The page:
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Keywords: Maine 12th


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Historical Items (142)  |  Tax Records (0)  |  Exhibits (4)  |  Sites (1)  | 

Historical Items Showing 3 of 142 View All

Item 5449

Title: George H. Libby and Jesse B. Allen, 1861

Contributed by: Maine Historical Society

Date: 1861

Media: Black and white photograph, colored

Item 5517

Title: T.J. Libby 12th Maine Regiment desk

Contributed by: Maine Historical Society

Date: circa 1861

Location: New Orleans; Scarborough

Media: wood, paint, metal hinges

Item 14678

Title: Jesse B. Allen, Portland, ca. 1865

Contributed by: Maine Historical Society

Date: circa 1865

Location: Portland

Media: Photographic print

Exhibits Showing 3 of 4 View All

Exhibit

Brig. Gen. George F. Shepley, ca. 1863

George F. Shepley: Lawyer, Soldier, Administrator

George F. Shepley of Portland had achieved renown as a lawyer and as U.S. Attorney for Maine when, at age 42 he formed the 12th Maine Infantry and went off to war. Shepley became military governor of Louisiana early in 1862 and remained in the military for the duration of the war.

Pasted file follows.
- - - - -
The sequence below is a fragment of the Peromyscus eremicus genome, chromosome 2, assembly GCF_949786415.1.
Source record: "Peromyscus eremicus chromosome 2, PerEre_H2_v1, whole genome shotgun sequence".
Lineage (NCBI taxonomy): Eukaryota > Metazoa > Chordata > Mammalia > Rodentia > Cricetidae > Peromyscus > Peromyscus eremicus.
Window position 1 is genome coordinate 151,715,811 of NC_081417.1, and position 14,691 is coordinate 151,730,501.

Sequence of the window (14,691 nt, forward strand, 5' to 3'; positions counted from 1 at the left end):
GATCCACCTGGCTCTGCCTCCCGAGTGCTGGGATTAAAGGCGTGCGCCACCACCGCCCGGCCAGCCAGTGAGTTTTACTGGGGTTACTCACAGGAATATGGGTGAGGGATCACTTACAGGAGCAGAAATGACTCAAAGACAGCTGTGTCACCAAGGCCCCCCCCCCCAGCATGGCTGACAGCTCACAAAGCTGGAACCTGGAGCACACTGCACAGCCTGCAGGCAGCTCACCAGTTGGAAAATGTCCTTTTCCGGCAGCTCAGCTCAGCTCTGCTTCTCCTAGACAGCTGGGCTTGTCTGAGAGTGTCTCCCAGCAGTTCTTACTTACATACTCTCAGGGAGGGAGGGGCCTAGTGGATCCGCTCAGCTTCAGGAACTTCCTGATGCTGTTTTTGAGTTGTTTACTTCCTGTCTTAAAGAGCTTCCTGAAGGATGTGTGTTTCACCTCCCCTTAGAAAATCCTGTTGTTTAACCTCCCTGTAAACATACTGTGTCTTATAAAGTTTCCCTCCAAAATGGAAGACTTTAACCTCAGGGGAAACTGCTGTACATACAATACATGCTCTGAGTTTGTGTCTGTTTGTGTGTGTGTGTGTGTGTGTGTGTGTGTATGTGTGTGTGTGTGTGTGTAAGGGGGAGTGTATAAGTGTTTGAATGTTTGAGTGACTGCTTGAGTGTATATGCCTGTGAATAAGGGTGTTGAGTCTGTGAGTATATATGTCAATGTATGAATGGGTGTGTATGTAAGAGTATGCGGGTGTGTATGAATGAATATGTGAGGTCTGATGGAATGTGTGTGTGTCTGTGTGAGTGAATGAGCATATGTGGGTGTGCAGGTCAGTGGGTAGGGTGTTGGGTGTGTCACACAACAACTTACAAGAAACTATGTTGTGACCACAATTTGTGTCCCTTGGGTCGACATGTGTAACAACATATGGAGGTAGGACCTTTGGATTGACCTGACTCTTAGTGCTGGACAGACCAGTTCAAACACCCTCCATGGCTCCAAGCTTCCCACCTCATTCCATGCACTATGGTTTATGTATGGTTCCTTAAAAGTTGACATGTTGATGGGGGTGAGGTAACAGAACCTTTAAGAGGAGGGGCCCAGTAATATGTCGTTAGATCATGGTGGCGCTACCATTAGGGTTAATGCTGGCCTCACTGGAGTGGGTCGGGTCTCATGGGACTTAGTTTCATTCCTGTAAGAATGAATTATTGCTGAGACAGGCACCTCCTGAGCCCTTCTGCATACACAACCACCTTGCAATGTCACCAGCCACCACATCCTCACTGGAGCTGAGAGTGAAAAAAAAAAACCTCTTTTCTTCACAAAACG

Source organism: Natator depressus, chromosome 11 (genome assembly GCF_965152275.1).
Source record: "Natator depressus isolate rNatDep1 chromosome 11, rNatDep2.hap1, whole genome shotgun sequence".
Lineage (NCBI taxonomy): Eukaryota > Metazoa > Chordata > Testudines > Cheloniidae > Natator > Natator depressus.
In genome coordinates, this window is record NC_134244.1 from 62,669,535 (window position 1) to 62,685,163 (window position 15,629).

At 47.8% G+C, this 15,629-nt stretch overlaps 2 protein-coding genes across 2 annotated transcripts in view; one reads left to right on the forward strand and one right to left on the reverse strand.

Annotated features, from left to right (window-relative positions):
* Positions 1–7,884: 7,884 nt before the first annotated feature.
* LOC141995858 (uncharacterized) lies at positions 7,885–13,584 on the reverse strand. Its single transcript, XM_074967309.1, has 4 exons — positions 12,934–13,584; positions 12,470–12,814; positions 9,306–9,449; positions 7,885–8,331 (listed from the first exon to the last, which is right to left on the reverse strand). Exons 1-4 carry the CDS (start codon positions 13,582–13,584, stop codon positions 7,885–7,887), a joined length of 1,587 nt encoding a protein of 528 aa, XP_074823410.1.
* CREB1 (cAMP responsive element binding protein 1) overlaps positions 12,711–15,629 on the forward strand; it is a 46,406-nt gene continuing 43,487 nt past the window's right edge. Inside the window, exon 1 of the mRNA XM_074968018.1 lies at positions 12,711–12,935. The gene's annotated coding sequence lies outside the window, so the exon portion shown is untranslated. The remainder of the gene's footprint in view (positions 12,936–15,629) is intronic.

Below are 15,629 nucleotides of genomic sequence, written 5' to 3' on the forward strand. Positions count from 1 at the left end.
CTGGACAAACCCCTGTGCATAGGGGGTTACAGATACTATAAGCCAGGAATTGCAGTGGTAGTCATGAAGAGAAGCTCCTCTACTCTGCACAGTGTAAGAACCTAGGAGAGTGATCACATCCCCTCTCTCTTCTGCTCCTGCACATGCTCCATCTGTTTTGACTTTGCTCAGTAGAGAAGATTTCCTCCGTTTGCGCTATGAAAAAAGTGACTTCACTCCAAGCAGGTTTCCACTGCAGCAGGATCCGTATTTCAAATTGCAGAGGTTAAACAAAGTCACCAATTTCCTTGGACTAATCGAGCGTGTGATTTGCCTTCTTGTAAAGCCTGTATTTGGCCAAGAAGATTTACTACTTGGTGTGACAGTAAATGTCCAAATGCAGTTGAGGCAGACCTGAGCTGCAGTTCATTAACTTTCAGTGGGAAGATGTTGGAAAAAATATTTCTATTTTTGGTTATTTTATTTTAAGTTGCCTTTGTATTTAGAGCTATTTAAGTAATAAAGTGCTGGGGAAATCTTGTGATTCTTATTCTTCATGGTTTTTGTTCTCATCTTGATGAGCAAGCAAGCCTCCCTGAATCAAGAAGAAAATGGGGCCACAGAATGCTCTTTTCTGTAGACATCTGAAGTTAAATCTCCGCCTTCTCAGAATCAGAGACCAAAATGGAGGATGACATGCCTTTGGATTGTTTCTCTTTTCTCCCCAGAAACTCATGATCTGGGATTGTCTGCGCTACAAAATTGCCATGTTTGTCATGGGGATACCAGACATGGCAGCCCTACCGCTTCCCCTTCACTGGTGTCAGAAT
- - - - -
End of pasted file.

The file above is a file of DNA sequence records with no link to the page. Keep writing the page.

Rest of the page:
Exhibit

Maine Soldiers' Relief Association card, Washington

The Sanitary Commission: Meeting Needs of Soldiers, Families

The Sanitary Commission, formed soon after the Civil War began in the spring of 1861, dealt with the health, relief needs, and morale of soldiers and their families. The Maine Agency helped families and soldiers with everything from furloughs to getting new socks.

Exhibit

Charles Weed's Certificate of Disability, 1862

Home Ties: Sebago During the Civil War

Letters to and from Sebago soldiers who served in the Civil War show concern on both sides about farms and other issues at home as well as concern from the home front about soldiers' well-being.

Sites Showing 1 of 1 View All

Site

Welcome to Strong sign, Strong, ca. 1950

Strong, a Mussul Unsquit village

The history of a small western Maine community north of Farmington as told by a team consisting of Strong Historical Society, Strong Elementary School, and Strong Public Library. Exhibit topics include Strong's prominence in the wood products industry (it was once the "Toothpick Capital of the World"), the "Bridge that Changed the Map," schools and educational history, clubs and organizations, "Fly Rod" Crosby, the first Maine guide, and a rich student section related to the Civil War and post-Civil War era in the town.